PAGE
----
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Strategic Planning Meeting on Crime and Justice Research in Indian Country

NCJ Number
Date Published
October 1998
35 pages
This is a report on a strategic planning meeting held to build an agenda on crime and justice research in Indian Country.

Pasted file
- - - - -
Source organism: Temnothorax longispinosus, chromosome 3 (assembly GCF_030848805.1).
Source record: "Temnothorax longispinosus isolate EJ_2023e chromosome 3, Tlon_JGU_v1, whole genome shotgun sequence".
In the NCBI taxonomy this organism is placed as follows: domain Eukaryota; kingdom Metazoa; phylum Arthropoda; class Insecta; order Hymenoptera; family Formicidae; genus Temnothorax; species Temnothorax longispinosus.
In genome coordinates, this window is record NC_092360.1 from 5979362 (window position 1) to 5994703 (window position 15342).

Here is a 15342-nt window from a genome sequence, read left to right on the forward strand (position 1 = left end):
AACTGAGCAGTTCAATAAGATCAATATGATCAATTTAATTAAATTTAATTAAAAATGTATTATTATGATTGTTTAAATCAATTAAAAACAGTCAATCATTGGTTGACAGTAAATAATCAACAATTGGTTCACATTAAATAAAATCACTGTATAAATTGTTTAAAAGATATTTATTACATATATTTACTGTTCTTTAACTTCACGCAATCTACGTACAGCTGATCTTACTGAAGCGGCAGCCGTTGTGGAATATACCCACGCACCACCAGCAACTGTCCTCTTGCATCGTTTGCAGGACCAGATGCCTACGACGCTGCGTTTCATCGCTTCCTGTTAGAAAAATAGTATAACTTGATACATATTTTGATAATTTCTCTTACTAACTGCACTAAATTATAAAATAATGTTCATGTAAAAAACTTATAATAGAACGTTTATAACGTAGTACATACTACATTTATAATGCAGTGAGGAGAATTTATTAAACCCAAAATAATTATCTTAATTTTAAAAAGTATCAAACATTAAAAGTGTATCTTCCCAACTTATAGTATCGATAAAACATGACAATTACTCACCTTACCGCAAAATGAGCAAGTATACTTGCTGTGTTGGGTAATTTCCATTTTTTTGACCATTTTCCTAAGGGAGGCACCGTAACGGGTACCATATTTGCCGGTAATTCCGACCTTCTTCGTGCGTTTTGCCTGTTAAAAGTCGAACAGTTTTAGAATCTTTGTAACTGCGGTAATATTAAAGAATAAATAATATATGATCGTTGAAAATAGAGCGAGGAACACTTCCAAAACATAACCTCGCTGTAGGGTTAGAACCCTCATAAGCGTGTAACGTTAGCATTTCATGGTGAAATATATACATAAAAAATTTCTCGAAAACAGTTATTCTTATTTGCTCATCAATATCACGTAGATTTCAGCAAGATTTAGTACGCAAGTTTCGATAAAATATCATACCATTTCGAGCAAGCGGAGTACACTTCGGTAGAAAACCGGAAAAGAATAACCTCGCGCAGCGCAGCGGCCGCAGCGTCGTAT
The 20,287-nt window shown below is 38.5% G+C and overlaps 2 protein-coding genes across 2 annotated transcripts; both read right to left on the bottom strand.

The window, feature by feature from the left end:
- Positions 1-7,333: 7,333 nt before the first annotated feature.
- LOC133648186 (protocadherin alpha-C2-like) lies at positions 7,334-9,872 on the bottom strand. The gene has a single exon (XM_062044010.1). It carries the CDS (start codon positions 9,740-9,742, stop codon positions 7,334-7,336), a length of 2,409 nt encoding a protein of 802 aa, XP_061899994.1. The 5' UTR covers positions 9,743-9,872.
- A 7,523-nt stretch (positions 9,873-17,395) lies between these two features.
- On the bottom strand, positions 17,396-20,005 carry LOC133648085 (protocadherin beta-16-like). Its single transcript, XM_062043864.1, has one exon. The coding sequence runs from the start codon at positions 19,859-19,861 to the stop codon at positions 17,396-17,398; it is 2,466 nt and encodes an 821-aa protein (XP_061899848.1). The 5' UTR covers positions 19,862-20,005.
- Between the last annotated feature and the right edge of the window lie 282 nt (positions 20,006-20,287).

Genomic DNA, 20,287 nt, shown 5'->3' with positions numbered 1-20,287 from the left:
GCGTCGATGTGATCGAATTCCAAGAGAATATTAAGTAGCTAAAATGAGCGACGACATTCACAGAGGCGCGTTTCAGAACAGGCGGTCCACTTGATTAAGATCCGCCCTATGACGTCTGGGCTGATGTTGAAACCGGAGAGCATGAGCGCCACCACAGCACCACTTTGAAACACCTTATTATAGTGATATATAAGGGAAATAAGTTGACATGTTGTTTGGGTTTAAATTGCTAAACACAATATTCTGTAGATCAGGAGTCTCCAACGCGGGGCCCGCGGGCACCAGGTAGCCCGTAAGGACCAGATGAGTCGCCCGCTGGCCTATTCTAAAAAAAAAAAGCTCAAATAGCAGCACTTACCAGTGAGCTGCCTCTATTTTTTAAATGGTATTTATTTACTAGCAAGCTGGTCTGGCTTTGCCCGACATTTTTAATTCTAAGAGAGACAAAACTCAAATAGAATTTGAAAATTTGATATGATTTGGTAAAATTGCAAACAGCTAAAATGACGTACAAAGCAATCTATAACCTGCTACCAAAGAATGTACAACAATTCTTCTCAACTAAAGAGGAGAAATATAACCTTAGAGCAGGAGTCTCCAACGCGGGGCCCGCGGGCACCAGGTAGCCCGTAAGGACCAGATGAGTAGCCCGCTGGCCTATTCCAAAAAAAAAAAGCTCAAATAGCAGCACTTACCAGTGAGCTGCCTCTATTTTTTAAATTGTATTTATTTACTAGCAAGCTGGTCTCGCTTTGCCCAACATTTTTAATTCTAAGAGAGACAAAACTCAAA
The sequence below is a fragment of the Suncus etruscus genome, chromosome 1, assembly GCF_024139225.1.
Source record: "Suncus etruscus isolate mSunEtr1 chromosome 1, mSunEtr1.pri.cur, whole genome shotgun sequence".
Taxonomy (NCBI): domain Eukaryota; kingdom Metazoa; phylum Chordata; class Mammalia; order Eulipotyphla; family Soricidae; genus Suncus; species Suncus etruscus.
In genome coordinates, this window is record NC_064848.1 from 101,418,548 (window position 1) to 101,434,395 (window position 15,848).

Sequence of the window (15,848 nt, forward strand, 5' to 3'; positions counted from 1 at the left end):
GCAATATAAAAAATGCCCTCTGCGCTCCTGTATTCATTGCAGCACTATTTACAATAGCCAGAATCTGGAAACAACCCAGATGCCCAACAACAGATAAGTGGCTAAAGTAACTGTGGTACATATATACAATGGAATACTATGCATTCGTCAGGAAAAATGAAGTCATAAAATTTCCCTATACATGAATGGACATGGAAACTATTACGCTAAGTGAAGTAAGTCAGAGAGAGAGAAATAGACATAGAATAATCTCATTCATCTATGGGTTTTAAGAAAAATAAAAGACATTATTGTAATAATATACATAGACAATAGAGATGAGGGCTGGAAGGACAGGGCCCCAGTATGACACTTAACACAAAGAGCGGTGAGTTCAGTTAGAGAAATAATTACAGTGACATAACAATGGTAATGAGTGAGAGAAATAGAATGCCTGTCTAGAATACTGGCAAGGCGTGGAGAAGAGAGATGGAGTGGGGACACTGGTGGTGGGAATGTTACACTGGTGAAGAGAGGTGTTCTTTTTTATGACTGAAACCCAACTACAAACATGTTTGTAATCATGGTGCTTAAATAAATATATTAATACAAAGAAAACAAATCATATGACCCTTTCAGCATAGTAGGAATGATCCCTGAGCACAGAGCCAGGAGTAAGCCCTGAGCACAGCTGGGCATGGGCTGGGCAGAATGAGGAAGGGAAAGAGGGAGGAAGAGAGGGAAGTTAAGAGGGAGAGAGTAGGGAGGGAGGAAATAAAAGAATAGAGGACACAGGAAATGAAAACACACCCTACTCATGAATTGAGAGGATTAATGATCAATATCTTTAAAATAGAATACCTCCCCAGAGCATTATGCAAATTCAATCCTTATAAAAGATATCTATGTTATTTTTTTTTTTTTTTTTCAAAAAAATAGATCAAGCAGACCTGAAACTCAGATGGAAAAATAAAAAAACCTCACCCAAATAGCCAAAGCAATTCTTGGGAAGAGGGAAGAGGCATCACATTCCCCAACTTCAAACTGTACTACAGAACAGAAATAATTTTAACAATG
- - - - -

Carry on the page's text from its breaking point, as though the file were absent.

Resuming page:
Representatives from the National Institute of Justice (NIJ) and the Office of Juvenile Justice and Delinquency Prevention (OJJDP) discussed their roles in research relevant to Indian communities and the need for such research to involve persons at the local level, both in planning and applying research. Papers presented on the first day of the meeting addressed social and economic links to crime and justice in American Indian communities, research and data collection in Indian Country, substance abuse and crime in Indian Country, sexual assault in Indian Country, issues in conducting research on crime victimization, and juvenile justice detention issues in Indian Country. First-day afternoon discussions began with the full group framing key issues regarding research in Indian Country that can have practical value. The topics were divided into four broad categories: Practical Vision (ways to make research practical for Indian communities); Underlying Contradictions (barriers to effective research to benefit Indian communities); New Directions (ways to enhance research for the benefit of Indian communities); and Strategic Directions (community capacity building, development of communication and education, increasing political clout, and acquiring and using resources creatively). Papers presented on the second day of the meeting covered such topics as an assessment of Indian Country law enforcement agencies, evaluation of the Tribal Strategies Against Violence Initiative, and evaluation of Indian Country Justice Initiative. The afternoon discussion groups focused on ways to implement the four strategic directions derived from the previous day's discussions. Among recommendations for research processes are better methodologies, help for Indian Nations in setting up funding consortiums, establishment of a research clearinghouse, a systematic review of proven activities, and tribally initiated research partnerships. Suggestions are also offered for Federal efforts in research. Activities for tribal communities are outlined as well.